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Jazz Reviews : Jarreau Finds the Magic at Pacific Amphitheatre

There was a magical moment, about two-thirds of the way through Al Jarreau’s concert at the Pacific Amphitheatre on Saturday night, when the audience finally surrendered to his unique brand of musical wizardry. The flash point came during “Does Anyone Want to Go Dancing,” when an otherwise enthusiastic, but relatively staid audience, leaped to its feet and began to boogie in time with the hypnotic rhythms of Jarreau’s music.

The mood of the evening had been established early on with the singer’s insistence that no “fun-busters” were allowed to participate. Working with his eight-piece band as virtually equal partners, Jarreau seemed determined to sustain the proceedings at a virtual fever pitch. The occasional piece that began as a ballad was almost always quickly transformed into body-shaking funk rhythms.

Despite the apparent lack of musical variety, Jarreau was never boring and never predictable. His between-songs raps worked the audience with the skill and humor of a professional stand-up comedian.

Almost constantly in motion, he produced a startling array of vocalized drum sounds in combination with his two percussionists; he sang convincing bass lines and somehow mined the sound of a feedback electric guitar; he danced and strutted like a peacock, then sat on the apron of the stage and transformed the vast arena into the intimacy of his living room.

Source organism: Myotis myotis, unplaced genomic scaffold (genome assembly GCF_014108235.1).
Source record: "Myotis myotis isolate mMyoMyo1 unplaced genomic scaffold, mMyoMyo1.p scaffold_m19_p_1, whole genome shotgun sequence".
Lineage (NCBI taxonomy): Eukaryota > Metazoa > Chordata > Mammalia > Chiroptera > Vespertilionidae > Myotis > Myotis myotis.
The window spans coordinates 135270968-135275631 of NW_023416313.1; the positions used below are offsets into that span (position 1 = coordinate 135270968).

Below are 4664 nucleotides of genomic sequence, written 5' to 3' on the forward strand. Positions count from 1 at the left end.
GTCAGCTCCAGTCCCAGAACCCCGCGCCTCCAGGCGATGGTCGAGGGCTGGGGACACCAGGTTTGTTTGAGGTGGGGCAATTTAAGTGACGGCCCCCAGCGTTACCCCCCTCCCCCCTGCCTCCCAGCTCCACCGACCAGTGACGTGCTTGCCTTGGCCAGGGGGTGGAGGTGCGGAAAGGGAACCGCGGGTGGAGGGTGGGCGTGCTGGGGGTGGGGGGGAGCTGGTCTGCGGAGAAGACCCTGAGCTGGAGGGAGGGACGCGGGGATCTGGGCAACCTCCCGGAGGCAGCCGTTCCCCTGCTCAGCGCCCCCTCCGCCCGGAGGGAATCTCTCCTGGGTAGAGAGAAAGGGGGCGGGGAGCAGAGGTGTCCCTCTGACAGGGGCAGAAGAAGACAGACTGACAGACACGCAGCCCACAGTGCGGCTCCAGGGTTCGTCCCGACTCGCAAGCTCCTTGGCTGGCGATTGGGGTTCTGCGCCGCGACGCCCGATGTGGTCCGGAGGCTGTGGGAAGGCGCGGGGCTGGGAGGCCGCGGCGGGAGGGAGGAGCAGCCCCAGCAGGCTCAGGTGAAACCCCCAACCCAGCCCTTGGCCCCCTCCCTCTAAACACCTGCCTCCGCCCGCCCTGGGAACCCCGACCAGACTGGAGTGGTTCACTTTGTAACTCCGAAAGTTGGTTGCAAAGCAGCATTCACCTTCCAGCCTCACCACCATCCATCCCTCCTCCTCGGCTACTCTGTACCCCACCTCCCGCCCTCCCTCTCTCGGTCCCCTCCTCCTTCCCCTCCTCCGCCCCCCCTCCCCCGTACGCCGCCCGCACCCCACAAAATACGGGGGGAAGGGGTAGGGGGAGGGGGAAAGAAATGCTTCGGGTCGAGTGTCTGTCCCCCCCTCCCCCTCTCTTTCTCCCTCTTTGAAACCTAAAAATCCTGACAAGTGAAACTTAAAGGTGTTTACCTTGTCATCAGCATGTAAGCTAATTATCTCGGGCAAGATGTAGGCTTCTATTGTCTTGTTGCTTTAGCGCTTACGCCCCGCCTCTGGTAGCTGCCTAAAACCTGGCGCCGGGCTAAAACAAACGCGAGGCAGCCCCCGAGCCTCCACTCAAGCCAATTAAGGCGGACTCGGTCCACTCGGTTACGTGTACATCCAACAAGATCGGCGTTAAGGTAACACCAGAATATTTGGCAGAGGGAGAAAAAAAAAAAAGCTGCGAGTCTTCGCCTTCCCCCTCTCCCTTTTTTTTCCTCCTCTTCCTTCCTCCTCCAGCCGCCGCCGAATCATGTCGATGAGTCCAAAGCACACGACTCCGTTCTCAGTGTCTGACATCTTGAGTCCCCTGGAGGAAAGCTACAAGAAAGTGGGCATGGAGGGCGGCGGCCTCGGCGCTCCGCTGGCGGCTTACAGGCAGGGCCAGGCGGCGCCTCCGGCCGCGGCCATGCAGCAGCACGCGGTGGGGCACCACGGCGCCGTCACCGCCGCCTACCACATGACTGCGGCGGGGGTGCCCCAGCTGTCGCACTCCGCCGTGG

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Jarreau’s songs ranged from his current album (“Bottom Line” and “It Feels So Good”) to such personal classics as “Take Five” and “We’re in This Love Together.” But the material was secondary to the performer. Jarreau has become such a masterful stage presence that it almost doesn’t matter what he’s singing.

To his credit, he allotted plenty of space in the spotlight to his musicians, with virtually every song overflowing with horn breaks, guitar fills and drum solos. Saxophonist Michael Powell made the most of his many solo spots, and bassist Ricky Minor was a particularly strong presence, both in his ensemble work and in a lovely duet with Jarreau on “Take Five.”

By the time he was finished, Jarreau had made good on his threat. There had been no “fun-busting” in an evening of extraordinary entertainment from a performer at the very peak of his powers.


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